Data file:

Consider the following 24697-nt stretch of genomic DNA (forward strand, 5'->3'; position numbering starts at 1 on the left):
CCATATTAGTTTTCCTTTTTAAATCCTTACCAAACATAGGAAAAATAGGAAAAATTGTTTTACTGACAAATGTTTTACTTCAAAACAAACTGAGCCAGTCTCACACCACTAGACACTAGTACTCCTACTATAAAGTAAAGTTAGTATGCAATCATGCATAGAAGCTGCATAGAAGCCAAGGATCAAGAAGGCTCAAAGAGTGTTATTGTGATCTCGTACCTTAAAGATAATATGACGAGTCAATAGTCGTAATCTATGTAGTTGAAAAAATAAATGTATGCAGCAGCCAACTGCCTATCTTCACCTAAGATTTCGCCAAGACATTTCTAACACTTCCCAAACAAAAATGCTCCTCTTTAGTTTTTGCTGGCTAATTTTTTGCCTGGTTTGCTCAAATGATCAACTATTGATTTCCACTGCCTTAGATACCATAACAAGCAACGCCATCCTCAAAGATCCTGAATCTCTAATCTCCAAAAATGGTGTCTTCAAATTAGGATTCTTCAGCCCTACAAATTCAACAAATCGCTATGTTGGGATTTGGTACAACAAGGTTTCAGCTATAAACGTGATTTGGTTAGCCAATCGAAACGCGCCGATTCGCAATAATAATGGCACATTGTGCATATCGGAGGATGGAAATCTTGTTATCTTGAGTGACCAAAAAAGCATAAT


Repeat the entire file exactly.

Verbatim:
Consider the following 24697-nt stretch of genomic DNA (forward strand, 5'->3'; position numbering starts at 1 on the left):
CCATATTAGTTTTCCTTTTTAAATCCTTACCAAACATAGGAAAAATAGGAAAAATTGTTTTACTGACAAATGTTTTACTTCAAAACAAACTGAGCCAGTCTCACACCACTAGACACTAGTACTCCTACTATAAAGTAAAGTTAGTATGCAATCATGCATAGAAGCTGCATAGAAGCCAAGGATCAAGAAGGCTCAAAGAGTGTTATTGTGATCTCGTACCTTAAAGATAATATGACGAGTCAATAGTCGTAATCTATGTAGTTGAAAAAATAAATGTATGCAGCAGCCAACTGCCTATCTTCACCTAAGATTTCGCCAAGACATTTCTAACACTTCCCAAACAAAAATGCTCCTCTTTAGTTTTTGCTGGCTAATTTTTTGCCTGGTTTGCTCAAATGATCAACTATTGATTTCCACTGCCTTAGATACCATAACAAGCAACGCCATCCTCAAAGATCCTGAATCTCTAATCTCCAAAAATGGTGTCTTCAAATTAGGATTCTTCAGCCCTACAAATTCAACAAATCGCTATGTTGGGATTTGGTACAACAAGGTTTCAGCTATAAACGTGATTTGGTTAGCCAATCGAAACGCGCCGATTCGCAATAATAATGGCACATTGTGCATATCGGAGGATGGAAATCTTGTTATCTTGAGTGACCAAAAAAGCATAAT